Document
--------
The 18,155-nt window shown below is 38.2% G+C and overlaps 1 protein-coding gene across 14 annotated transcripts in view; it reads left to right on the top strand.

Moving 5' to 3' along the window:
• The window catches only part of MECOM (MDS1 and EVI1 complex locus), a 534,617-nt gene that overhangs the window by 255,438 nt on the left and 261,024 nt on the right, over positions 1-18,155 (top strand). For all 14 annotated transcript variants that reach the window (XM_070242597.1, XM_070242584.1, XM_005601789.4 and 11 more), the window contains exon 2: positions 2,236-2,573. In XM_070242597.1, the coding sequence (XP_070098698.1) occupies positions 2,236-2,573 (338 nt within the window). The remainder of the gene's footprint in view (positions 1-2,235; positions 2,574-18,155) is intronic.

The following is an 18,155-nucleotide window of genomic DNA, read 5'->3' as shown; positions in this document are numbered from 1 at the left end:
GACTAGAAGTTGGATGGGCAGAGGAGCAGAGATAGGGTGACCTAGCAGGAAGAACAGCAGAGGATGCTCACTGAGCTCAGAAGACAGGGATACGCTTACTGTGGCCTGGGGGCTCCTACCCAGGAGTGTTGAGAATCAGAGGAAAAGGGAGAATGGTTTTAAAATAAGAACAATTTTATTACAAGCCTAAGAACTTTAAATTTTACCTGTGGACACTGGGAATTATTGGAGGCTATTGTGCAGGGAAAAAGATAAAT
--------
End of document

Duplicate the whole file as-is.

The 18,155-nt window shown below is 38.2% G+C and overlaps 1 protein-coding gene across 14 annotated transcripts in view; it reads left to right on the top strand.

Moving 5' to 3' along the window:
• The window catches only part of MECOM (MDS1 and EVI1 complex locus), a 534,617-nt gene that overhangs the window by 255,438 nt on the left and 261,024 nt on the right, over positions 1-18,155 (top strand). For all 14 annotated transcript variants that reach the window (XM_070242597.1, XM_070242584.1, XM_005601789.4 and 11 more), the window contains exon 2: positions 2,236-2,573. In XM_070242597.1, the coding sequence (XP_070098698.1) occupies positions 2,236-2,573 (338 nt within the window). The remainder of the gene's footprint in view (positions 1-2,235; positions 2,574-18,155) is intronic.

The following is an 18,155-nucleotide window of genomic DNA, read 5'->3' as shown; positions in this document are numbered from 1 at the left end:
GACTAGAAGTTGGATGGGCAGAGGAGCAGAGATAGGGTGACCTAGCAGGAAGAACAGCAGAGGATGCTCACTGAGCTCAGAAGACAGGGATACGCTTACTGTGGCCTGGGGGCTCCTACCCAGGAGTGTTGAGAATCAGAGGAAAAGGGAGAATGGTTTTAAAATAAGAACAATTTTATTACAAGCCTAAGAACTTTAAATTTTACCTGTGGACACTGGGAATTATTGGAGGCTATTGTGCAGGGAAAAAGATAAAT